For years I’ve wrestled with this time of year. Not anything directly to do with the holidays, but rather the emergence of the new year. At midnight, I was the one melting down in a corner at New Year’s parties because I couldn’t withstand the loaded nature of the moment. It seemed overwhelming; the opportunities presented when one year morphs into the next. I wanted to grab hold of it until I could fully comprehend its awesomeness.

Then I realized it wasn’t the new year’s arrival that I needed to hold close; it was myself. I needed to be still; still enough to genuinely reflect and relaunch.

As 2023 hurls toward closure, and a crisp new year steps up to take its place, we reflect and look ahead, inhabiting this annual space of renewal. Many disclaim the act of setting resolutions, but there is something to be said for looking back on what has unfolded and setting intentions as to what we’d like to see blossom in the year ahead.

We at the Nasty Women Writers Project begin with a great big thank you. We are grateful to you, our readers. Although Theresa and I agree that this is a labor of love, without you on the receiving end, it would ring rather hollow. As we discover, reacquaint, and share our excitement about nasty women writers, artists, scientists, and activists, we are never far from thinking of YOU.

In 2023 we offered posts on poets such as Sappho, Emily Brontë, Elizabeth Barrett Browning, and Joy Harjo. Women writers such as Rachel Kadish, Helen Barolini, Theresa Cha, and Amy Tan. Women scientists such as Katalin Kariko and Diana Beresford-Kroeger, and artists Faith Ringgold and Julia Margaret Cameron, along with activists/writers Zitkala-sa and Michele Wallace.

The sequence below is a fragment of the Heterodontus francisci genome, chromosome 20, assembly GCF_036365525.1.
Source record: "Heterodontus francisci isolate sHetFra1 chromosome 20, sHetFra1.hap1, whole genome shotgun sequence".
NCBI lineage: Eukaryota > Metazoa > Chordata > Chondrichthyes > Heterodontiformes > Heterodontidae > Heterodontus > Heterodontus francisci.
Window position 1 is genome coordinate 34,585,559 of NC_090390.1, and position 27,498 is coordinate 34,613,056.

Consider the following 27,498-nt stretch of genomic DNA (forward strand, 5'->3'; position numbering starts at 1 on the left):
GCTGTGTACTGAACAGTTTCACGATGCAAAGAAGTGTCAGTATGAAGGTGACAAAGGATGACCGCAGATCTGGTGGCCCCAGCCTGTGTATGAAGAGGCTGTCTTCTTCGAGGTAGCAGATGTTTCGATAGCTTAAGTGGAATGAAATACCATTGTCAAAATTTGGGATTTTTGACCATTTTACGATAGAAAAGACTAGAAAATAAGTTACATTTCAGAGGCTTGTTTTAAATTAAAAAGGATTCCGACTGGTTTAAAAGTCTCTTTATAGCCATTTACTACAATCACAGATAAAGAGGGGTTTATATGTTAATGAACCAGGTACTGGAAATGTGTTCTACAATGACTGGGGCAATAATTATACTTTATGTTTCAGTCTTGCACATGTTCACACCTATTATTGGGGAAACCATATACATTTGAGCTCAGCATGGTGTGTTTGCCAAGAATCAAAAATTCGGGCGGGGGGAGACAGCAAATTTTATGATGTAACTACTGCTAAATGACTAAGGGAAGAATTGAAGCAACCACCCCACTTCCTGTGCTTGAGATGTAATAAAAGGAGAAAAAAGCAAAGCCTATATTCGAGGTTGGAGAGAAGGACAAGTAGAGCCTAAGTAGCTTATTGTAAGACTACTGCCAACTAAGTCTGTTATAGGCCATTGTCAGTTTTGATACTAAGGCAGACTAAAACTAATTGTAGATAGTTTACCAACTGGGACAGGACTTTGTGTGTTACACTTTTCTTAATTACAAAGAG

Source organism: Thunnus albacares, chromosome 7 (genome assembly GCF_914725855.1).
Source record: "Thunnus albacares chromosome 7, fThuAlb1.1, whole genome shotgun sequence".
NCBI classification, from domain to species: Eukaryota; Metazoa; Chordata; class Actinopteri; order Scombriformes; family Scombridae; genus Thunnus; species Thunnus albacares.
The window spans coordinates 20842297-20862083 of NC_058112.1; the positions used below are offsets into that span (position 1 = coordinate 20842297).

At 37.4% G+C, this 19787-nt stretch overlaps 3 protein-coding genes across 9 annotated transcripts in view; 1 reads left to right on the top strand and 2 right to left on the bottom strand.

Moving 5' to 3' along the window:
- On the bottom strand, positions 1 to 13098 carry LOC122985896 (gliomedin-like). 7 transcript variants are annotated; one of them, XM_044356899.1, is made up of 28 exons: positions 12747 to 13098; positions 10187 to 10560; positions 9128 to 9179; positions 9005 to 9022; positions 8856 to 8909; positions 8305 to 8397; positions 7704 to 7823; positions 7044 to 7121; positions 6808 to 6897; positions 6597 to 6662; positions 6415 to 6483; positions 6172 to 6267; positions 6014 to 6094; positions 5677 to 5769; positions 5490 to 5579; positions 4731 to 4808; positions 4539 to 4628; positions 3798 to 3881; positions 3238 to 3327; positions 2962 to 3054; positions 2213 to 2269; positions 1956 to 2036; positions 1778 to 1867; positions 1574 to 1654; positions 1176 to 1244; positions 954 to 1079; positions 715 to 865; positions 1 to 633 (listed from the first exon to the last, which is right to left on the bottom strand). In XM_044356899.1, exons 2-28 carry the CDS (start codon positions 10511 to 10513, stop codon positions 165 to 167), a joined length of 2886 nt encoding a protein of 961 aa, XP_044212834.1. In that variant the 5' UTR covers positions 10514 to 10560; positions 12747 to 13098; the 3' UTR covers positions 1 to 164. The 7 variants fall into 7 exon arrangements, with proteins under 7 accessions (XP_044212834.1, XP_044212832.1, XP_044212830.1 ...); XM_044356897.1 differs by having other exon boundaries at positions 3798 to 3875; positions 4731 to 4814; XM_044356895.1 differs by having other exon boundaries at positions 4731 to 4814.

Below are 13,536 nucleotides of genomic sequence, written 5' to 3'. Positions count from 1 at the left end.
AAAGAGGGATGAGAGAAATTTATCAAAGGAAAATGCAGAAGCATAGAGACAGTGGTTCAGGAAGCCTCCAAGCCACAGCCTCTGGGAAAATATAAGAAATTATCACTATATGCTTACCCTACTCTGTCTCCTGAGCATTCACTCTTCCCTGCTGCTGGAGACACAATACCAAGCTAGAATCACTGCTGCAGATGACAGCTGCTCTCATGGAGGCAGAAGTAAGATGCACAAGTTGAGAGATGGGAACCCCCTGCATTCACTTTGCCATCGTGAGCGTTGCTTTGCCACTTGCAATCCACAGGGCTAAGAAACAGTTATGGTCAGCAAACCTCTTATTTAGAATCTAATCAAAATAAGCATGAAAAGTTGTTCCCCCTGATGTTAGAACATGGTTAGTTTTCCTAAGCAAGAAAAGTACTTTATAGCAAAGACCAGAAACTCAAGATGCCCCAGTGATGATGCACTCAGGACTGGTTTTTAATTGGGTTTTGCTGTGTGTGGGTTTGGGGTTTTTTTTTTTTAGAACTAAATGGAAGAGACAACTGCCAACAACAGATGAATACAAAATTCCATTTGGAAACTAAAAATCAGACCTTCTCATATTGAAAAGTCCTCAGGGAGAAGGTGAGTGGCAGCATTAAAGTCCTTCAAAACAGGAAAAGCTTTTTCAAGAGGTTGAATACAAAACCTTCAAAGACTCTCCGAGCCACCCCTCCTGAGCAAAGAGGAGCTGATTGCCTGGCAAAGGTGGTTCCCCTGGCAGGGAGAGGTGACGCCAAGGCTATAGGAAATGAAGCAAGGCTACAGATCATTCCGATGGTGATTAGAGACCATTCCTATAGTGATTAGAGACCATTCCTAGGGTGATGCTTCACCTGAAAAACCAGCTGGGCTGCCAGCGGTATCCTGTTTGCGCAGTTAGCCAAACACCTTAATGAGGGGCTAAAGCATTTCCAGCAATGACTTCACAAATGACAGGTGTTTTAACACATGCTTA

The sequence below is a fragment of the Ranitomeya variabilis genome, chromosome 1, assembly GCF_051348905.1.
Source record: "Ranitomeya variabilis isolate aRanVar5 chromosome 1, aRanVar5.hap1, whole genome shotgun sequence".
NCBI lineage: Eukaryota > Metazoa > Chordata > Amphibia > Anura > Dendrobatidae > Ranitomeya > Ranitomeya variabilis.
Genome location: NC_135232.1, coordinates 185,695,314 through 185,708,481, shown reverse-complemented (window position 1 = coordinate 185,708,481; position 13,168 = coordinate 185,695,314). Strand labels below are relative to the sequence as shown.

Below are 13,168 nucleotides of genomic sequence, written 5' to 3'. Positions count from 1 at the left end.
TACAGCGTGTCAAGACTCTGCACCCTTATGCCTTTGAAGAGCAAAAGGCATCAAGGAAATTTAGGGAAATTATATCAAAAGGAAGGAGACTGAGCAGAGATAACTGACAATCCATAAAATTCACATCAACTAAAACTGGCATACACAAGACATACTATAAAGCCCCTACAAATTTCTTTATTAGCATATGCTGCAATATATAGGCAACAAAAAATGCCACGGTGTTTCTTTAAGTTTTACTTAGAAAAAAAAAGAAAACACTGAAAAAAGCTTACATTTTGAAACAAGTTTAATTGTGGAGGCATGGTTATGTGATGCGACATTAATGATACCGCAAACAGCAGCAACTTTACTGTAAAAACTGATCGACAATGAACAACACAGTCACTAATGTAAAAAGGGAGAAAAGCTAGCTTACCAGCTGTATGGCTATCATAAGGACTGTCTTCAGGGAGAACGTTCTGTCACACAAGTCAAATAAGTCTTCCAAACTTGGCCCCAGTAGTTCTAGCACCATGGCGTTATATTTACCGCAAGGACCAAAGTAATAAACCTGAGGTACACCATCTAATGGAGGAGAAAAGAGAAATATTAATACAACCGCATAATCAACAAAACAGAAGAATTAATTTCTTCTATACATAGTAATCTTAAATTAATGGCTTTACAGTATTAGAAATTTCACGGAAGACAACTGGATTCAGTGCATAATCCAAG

Theresa and I recently discussed some of the women we are currently focusing on. Theresa has German-Venezuelan artist Gego, Austrian-American author and researcher Gerda Lerner, and American writer Siri Hustvedt in the hopper, as we like to say. I’m working with American entrepreneur Elizabeth Peabody and, to finally fulfill a promise, English poet Elizabeth Barrett Browning’s epic poem Aurora Leigh.

We are as passionate as ever in delivering posts about women who create, and whose creations and visions have an impact on us, the way we view the world, and our place in it. This web of women is our support and inspiration as we work to uncover ways to move closer to inclusion and equity in all realms of life.

Stay with us and/or join us as we step into our seventh year. With over 200 posts on our site, we look forward to adding to our offerings because, thankfully, there is no shortage of nasty women!

Happy New Year to all. May 2024 be one of magical moments and continued labors of love that move us toward a more fair and vibrant global society.

© Maria Dintino 2023